Benefits and Compensation

Metrics ‘Gotchas’—Blindsided in the C-Suite


Even with the best of metrics, you’re not home free, says Attorney James P. Greene. Once top management starts in on your stats, you won’t likely escape unscathed. Be prepared to be hit with these common “gotchas.”


Greene, a member of the Ann Arbor, Michigan, office of the law firm Dykema Gossett, and director of the firm’s Employment Law Department, offered his tips at BLR’s recent Employment Law Update in Las Vegas.


Gotcha #1. Different Interpretation of Results


Say you have submitted statistics showing that retention has improved. Your stats are unassailable—checked by a statistician friend—and, in spite of yourself, you are pretty proud of what you have accomplished in retention. Don’t be surprised when a senior manager says, “I think ‘improved retention’ just reflects the fact that we’re hiring less qualified people—no one else wants them.”


Gotcha #2. Inaccurate or Misleading Information


Managers always make decisions with incomplete information, so they are used to that. But they want the information they do have to be reliable, warns Greene.  Make sure that information you do supply is accurate, and that you can back your figures with clean, readily available original data. If your data are questionable, be up-front about it, says Greene.  Clarify what the problem is, how far off the conclusions might be, and why you still think the information is worth considering.




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Gotcha #3. You Measured It, Why Didn’t You Fix It?


You have done extensive studies and have unearthed several significant problems. Expecting a pat on the back? Be wary of approaching management with metrics that indicate a problem, says Greene. They often will respond, “When you found this problem, why didn’t you fix it?”


Gotcha #4. You Measured X, Why Didn’t You Measure Y?


Similarly, whenever you present one measurement, at least one senior manager is going to think of something else that you could have measured instead.


What can you do about gotchas? Although it’s worth trying to anticipate gotchas, it’s unlikely that you will predict them all. Fortunately, in many cases, grilling the presenter is just management’s way of checking that you are confident of what you are presenting.


Overall Outcomes for HR


Ultimately, says Greene, if you can master metrics, you’ll see a clearly improved communication of HR’s impact, and a repositioning of HR with respect to organizational leadership.


King of Metrics


Of course, the first HR metrics are still some of the most important. We’re talking about compensation and benefits metrics. HR managers who deal with compensation have always compared their organizations’ data with data from competitors nationwide and from neighboring employers of all kinds. For more than 20 years, they’ve relied on an extraordinary program from BLR to deliver those data.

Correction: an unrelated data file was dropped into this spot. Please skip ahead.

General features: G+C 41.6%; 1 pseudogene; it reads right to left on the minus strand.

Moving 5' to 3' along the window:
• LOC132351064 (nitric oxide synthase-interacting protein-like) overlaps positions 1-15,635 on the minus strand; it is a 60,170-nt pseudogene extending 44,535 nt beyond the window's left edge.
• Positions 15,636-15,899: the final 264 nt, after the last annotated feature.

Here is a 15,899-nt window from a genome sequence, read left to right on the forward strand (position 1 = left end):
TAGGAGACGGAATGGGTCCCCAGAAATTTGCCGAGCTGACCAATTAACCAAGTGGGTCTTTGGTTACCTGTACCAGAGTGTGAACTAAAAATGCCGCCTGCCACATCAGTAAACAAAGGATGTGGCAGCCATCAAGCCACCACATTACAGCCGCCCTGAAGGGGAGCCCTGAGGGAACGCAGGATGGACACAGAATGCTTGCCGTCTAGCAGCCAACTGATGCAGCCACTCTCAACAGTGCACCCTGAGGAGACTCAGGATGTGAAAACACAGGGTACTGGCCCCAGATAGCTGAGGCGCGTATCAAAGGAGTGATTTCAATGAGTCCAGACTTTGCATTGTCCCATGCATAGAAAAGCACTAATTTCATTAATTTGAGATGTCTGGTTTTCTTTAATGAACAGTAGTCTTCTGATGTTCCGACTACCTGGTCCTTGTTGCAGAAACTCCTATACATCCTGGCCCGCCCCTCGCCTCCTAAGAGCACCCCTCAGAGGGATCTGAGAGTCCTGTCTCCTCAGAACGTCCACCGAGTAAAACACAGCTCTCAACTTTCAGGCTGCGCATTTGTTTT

In fact, thousands of managers have put their faith in Employee Compensation in [Your State]. The [Your State] refers to the fact that a separate edition is published for each of 43 U.S. states, plus the District of Columbia. So if you live in Illinois, Employee Compensation in Illinois is the reference you receive.




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Each edition of the Employee Compensation in [Your State] service contains these key elements:


—Recommended Rate Ranges localized for your state and region for hundreds of jobs, based on surveys and official data. You shouldn’t pay the same in Manhattan, Kansas, as you do on Manhattan Island in New York. This program makes sure you don’t.


—A to Z State and Federal Law Comparisons.  Comp and benefits are regulated by a tangle of laws. Employee Compensation offers an alphabetically arranged set of practical analyses on how to comply.  Look up “ERISA” or “Overtime” or “Workers’ Compensation” and you instantly have a plain-English explanation of how the controlling laws—state and federal—apply to you.


—A Full Job Descriptions Program. Employee Compensation offers a complete tutorial for setting up a job descriptions program. Many ADA-compliant sample descriptions are provided, ready to copy and use.


—Employee compensation and benefits surveys. BLR’s exclusive survey data come from thousands of organizations just like yours. You get three surveys: exempt compensation, nonexempt compensation, and employee benefits.


—Free newsletter and updates. The Employee Compensation newsletter helps keep you on top of new state and federal compensation and benefits laws. Six updates throughout the year keep your book current with all new compensation laws.


—Complete wage and salary administration guidance. Walks you through the entire compensation process with step-by-step instructions for analyzing and pricing jobs, writing job descriptions, employee compensation policies, and more.


Use the links below to see samples of the program and newsletter, as well as a full table of contents of what’s included.


The program is priced affordably for small companies as well as large, at about $1.50 a working day. That’s coffee money for just about every form of information most managers need to run a competitive and efficient comp/benefits program.


You can check out the entire program in your own office for up to 30 days, with no need to buy. (We even pay return postage.) Just click the link below, and we’ll be happy to set things up.


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